The Struve Family and Double Stars
By Bill Pellerin
Houston Astronomical Society
Amateur astronomy can get confusing, and for lots of reasons. Keeping up with who discovered what, how he or she named it, what it really is, and whether you can observe or image it is enough to make your head spin. So it is with the Struve family and the double stars that carry their name.
The Struve family had a lot of family members involved in astronomy for several generations from (1755 to 1992). Trying to sort through all the accomplishments of this family can be a challenge, so to keep it manageable we’ll focus on their work cataloging double stars. There are two members of the family we normally associate with double stars, Friedrich Georg Wilhelm (von) Struve (1793-1864) and Otto Wilhelm Struve (1819-1905) the son of FGW Struve.
FGW Struve lived in Europe his entire life and became a professor of astronomy at what was then known as Dorpat University in Estonia. While there he measured the position of double stars with a micrometer and published his ‘Catalog of New Double Stars’ in 1827.
Otto Wilhelm Struve was the head of the Pulkovo Observatory (Russia) until 1889. Otto continued the work of his father and has his own catalog of double stars — smaller than his father’s.
These are the Struve family members most associated with double stars. It is worth noting that a grandson of Otto Wilhelm Struve, also named Otto Stuve (they named him Otto to confuse us) lived from 1897-1963 and was the director of the Yerkes Observatory in Wisconsin and the McDonald Observatory in Texas. His PhD work was on spectroscopic double stars and was done at the University of Chicago. He does not appear to be a significant cataloger of double stars, however.
How to Find These Stars….
Six of the stars in the Astronomical League’s Double Star observing club have the designation Struve attached to them. Five are connected to the elder Struve and one is associated with Otto Struve. This is an excellent observing program. The objects are generally easy to see and often visually stunning. I completed the list in 1999, and I highly recommend it.
Here’s where observing the Struve stars can get complicated. The FGW Struve catalog of double stars is often designated with a sigma (Greek character) and then a number (example: Σ2470), but not always. The Otto Struve catalog double stars have the letter ‘O’, then the sigma character and then a number (example: OΣ123).
The famous Washington Double Star catalog (WDS) identifies double stars as WDS <ra_dec> (http://ad.usno.navy.mil/wds/). So, for the double star we’ve been using as an example (Σ2470), the WDS designation is WDS19088+3446, which means the star is at RA 19 deg 08.8 min / Dec +34 degrees 46 min. Since that double star was cataloged by Fredrich Georg Wilhelm Struve, the three-letter-identifier of the discoverer in the WDS catalog is STF (remember Struve The Father). You can find this star pair in the WDS catalog by looking for the text ‘STF2470’.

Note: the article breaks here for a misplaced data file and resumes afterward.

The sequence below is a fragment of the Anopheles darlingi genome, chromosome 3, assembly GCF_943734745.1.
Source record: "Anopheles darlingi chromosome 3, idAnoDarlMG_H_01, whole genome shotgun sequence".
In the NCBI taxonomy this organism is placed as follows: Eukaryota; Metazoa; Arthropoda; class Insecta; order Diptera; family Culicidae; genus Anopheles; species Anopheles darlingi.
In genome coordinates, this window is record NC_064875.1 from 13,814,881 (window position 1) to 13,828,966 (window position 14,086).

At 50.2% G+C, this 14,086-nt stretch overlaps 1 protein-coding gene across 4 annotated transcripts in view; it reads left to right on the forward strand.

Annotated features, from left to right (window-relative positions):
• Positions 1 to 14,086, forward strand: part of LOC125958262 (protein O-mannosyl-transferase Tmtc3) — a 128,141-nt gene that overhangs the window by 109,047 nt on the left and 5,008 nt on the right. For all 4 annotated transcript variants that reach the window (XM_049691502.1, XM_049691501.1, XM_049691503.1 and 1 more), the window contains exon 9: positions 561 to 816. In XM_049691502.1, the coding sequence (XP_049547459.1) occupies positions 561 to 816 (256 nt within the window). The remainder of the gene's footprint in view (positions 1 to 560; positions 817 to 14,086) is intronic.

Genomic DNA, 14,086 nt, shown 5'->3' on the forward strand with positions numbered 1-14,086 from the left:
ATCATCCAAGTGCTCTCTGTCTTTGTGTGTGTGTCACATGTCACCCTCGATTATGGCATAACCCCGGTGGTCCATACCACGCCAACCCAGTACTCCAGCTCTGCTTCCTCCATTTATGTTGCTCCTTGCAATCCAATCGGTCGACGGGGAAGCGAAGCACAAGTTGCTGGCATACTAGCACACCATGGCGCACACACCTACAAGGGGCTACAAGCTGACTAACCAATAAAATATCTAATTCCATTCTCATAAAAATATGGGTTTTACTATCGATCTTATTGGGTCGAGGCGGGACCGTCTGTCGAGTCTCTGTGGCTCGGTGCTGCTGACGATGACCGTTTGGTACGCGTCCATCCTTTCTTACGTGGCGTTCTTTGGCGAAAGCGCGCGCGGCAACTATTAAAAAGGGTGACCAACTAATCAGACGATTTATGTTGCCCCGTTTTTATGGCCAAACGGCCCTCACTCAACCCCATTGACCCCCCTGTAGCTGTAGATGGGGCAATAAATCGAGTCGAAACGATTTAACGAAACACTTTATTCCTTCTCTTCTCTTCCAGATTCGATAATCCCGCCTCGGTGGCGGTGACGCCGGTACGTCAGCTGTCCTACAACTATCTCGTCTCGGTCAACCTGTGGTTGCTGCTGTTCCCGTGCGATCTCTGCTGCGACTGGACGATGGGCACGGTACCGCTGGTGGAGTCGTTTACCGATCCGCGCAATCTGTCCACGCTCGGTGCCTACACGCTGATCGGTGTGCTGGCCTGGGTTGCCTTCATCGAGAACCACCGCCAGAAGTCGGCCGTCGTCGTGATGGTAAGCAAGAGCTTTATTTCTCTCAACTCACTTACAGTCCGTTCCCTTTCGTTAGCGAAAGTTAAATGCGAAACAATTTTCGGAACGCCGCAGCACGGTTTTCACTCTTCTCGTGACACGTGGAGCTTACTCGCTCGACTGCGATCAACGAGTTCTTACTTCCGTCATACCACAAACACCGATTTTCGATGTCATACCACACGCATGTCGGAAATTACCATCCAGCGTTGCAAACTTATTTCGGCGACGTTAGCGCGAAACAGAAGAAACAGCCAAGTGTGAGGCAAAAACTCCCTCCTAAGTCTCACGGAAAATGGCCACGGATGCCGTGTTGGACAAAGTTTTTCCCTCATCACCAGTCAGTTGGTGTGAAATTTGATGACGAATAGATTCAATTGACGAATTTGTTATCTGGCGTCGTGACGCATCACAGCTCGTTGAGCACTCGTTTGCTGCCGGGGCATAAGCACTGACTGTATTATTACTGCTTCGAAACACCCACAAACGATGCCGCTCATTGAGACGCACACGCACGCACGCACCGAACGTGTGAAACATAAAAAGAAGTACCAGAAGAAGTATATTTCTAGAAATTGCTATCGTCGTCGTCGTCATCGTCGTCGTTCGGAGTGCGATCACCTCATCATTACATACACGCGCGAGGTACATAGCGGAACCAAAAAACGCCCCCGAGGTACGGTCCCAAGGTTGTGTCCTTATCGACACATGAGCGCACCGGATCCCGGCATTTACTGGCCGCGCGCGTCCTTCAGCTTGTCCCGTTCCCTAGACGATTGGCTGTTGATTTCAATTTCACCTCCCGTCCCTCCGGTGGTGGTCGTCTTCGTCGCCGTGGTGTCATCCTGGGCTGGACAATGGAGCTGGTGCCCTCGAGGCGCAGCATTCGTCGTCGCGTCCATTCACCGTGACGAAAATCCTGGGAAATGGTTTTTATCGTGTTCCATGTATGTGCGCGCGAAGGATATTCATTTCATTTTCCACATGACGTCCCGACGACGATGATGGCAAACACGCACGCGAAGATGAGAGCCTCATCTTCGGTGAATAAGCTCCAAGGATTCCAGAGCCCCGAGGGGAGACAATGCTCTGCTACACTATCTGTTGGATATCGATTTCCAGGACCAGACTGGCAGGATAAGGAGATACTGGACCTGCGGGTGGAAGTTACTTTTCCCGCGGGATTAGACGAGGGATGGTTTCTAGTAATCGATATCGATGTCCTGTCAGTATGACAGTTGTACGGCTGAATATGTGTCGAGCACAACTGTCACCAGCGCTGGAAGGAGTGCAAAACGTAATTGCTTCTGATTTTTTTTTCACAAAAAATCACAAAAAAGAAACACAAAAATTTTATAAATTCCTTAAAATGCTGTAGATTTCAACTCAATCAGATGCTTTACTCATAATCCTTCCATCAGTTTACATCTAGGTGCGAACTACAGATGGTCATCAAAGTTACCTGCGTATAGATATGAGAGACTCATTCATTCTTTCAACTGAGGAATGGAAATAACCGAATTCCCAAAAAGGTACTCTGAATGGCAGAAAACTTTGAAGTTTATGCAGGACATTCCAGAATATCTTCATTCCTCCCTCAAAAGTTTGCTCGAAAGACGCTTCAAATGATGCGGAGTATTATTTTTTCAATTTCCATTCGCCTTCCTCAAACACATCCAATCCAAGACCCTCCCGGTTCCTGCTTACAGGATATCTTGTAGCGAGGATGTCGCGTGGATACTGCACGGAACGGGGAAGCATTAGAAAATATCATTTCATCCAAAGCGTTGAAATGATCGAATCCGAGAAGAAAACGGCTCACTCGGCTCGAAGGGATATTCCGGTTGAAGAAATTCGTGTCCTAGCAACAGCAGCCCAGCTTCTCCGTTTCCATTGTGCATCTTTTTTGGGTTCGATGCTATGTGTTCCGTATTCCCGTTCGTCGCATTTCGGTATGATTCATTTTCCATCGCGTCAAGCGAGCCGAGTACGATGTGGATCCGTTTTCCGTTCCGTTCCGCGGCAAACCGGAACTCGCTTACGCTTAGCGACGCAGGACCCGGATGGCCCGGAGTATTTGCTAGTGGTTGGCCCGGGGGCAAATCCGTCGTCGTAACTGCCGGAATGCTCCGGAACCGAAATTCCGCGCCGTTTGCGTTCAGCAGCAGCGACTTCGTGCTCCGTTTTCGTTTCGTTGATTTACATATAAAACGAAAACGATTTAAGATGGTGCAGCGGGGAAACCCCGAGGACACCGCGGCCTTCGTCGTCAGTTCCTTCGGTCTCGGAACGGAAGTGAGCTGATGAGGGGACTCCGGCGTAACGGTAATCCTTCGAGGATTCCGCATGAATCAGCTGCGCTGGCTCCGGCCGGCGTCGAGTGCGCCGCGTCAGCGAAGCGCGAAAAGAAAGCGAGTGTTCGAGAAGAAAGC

A double star in the WDS catalog that was discovered and cataloged by Otto Struve uses the identifier STT in the ‘discoverer’ column followed by the Otto Struve catalog number. You can import the catalog into a spreadsheet, parse the rows, and filter the list to see only the WDS stars that were discovered by STF or STT. Or, you can search the list for your star pair of interest using a search string such as ‘STF2470’.
When you filter the WDS catalog, you’ll find that 4394 double stars in the WDS catalog were discovered by FGW Struve and 996 star pairs in the catalog credit Otto Struve as the discoverer. (Note that the full WDS catalog has 118,444 entries.)
In TheSky (Software Bisque) you can find the FGW Struve stars as ‘Struve 2470’ or ‘WDS STF2470’ and the Otto Struve stars as ‘WDS STT123’. In SkyTools (Skyhound) the FGW Struve double stars are found using the ‘STF2470’ format and the Otto Struve double stars are found using the ‘STT123’ format.
An Observing Exercise
Finally, here is an easy observing exercise for you – one which allows you to see a pair of FGW Struve’s double stars in the same field of view (I found this in the book A Year of the Stars by Fred Schaff). These stars make up another double-double (similar to Epsilon Lyr) in Lyra and are worth the effort to find.
To find Struve 2470 / 2474 (also known as SAO 67870 and 67879) point your telescope at RA 19 h 08 m 56 sec and Dec 34 deg 40 min 36 sec — the approximate midpoint of the two star pairs. These stars are around 7th to 8th magnitude, so they are quite a bit dimmer than Epsilon Lyr.